In his new book, Celebrity Leverage, Contact Any Celebrity founder Jordan McAuley reveals his “Top 10 Ways to Celebrity-ize Your Business.” Join Contact Any Celebrity now for instant access to the entire book plus Weekly Celebrity Gift Bag Opportunities and more.
Here are my ‘Top 10 Ways to Celebrity-ize Your Business’:
1. Create a velvet rope. Velvet ropes always attract attention, create allure, and make people want to get access to whatever it is the rope protects. Your velvet rope doesn’t have to be physical. Magnolia Bakery in New York City has a “cupcake bouncer” outside the door, only allowing a certain number of people in at a time to buy cupcakes! Marketing guru Dan Kennedy only accepts communication by fax. Some businesses only accept a new client by referral. You get the idea.
2. Link yourself to celebrities. Get your photo taken with celebrities whenever you can for your website and marketing materials. I’ve been photographed with Annie Leibovitz, Perez Hilton, Tim Gunn, Jane Fonda, Nancy Grace, Ricky Martin, Gene Simmons, George Ross, Ivanka Trump, George Foreman, Joan Rivers, and many others. Also try to have your photograph taken with business leaders and experts who appear at conferences, seminars, trade shows, and speaking engagements.
3. Get your products in celebrities’ hands. Send your products to celebrities in the mail by joining a service like Contact Any Celebrity to get their addresses. Or place your product in celebrity gift bags and gift suites at award shows and special events. Or give them to celebrity assistants, who may recommend it to their employers, or donate product samples to film and television producers in exchange for screen time and on-air credit.
4. “Celebrity-ize” your customers. Your customers crave your attention. Interview and write about them in your newsletter or on your website. Have a “Member of the Month.” Invite them to send in video testimonials or even ask them to speak about their success with your business at your events. They’ll love the exposure, and you’ll get powerful “live” testimonials.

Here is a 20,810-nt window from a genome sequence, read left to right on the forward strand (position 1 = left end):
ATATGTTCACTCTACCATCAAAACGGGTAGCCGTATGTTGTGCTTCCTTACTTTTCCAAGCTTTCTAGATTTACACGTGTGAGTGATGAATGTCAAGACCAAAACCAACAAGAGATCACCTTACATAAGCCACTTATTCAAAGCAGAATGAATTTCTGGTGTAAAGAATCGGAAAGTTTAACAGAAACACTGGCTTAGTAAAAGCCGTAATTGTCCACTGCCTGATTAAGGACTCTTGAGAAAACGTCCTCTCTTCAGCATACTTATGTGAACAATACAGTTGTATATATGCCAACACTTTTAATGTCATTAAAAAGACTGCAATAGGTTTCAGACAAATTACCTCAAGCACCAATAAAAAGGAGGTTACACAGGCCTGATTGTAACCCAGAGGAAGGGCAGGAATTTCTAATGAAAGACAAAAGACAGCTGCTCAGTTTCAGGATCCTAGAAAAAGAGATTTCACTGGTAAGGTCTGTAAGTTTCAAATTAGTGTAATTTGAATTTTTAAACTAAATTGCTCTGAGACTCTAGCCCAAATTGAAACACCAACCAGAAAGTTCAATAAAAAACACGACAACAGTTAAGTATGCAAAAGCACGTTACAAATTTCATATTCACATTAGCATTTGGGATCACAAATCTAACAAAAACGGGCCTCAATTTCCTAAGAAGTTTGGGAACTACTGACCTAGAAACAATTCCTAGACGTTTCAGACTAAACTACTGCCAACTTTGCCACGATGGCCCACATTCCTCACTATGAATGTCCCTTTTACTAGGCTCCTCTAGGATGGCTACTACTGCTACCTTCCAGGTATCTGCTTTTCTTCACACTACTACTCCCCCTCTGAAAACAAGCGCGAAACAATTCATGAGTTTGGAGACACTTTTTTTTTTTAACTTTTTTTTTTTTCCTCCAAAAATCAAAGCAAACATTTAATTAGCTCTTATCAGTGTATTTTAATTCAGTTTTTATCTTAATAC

5. Use fictional celebrities. How can you use Santa Claus, the Easter Bunny, the Wicked Witch, Cupid, or even Satan? The best part is, these characters are all copyright free. In 2008, Coca-Cola, Palm, iPhone, and Blackberry Storm all used Santa in their advertising without paying a dime for licensing.
6. Provide VIP experiences. Treat your customers like celebrities. Think about how celebrities are treated versus regular customers when they walk into a store or buy something from a company, and aim to treat your own customers that way. Provide them with experiences instead of just products and services, and treat all of a premium level of them like VIPs.
7. Get media attention. I’ve placed myself, my business, and my employees in local and national broadcast, print, and online media like CNN, The Associated Press, USA Today, Us Weekly, Star Magazine, Investor’s Business Daily, The Wall Street Journal, Entrepreneur Magazine, The Village Voice, National Public Radio, Sirius/XM Satellite Radio, and more. This does wonders for setting you and your business apart from and above the competition.
8. Hire a celebrity for your event. Having a celebrity at your event not only provides excitement and satisfaction for attendees, it also helps you fill seats. If done right, you can use photo opportunities, media attention and more to continue promoting your business long after the celebrity has left the stage. You can also hire celebrity impersonators. When I spoke on a panel at the late Corey Rudl’s Wedding Seminar in 2004, he hired a George and Laura Bush impersonator. I thought the guests might feel cheated, but they loved it and it made for a very memorable event.
9. Use celebrity voices. The Gaylord Opryland Resort in Nashville lets guests choose voices of country singers for their wake up calls. The Nashville Airport uses celebrity voices to get travelers’ attention. You can use celebrity voices also – real or impersonated – for announcements, voice blasts, etc. your voice may be wonderful, but most people won’t save your voice mail message and play it for friends, family and coworkers – no offense! But they most likely will if you use a well-known celebrity’s voice.
10. Write a book and have it published. I started learning about publishing in 1996, when I self-published the first Celebrity Black Book. Since childhood, we are conditioned to respect books. We throw away computer printouts all the time, but most of us probably would not throw away a book. We might donate it or give it to a friend, but not throw it away. When you publish a book, you become an expert, and a celebrity in your field.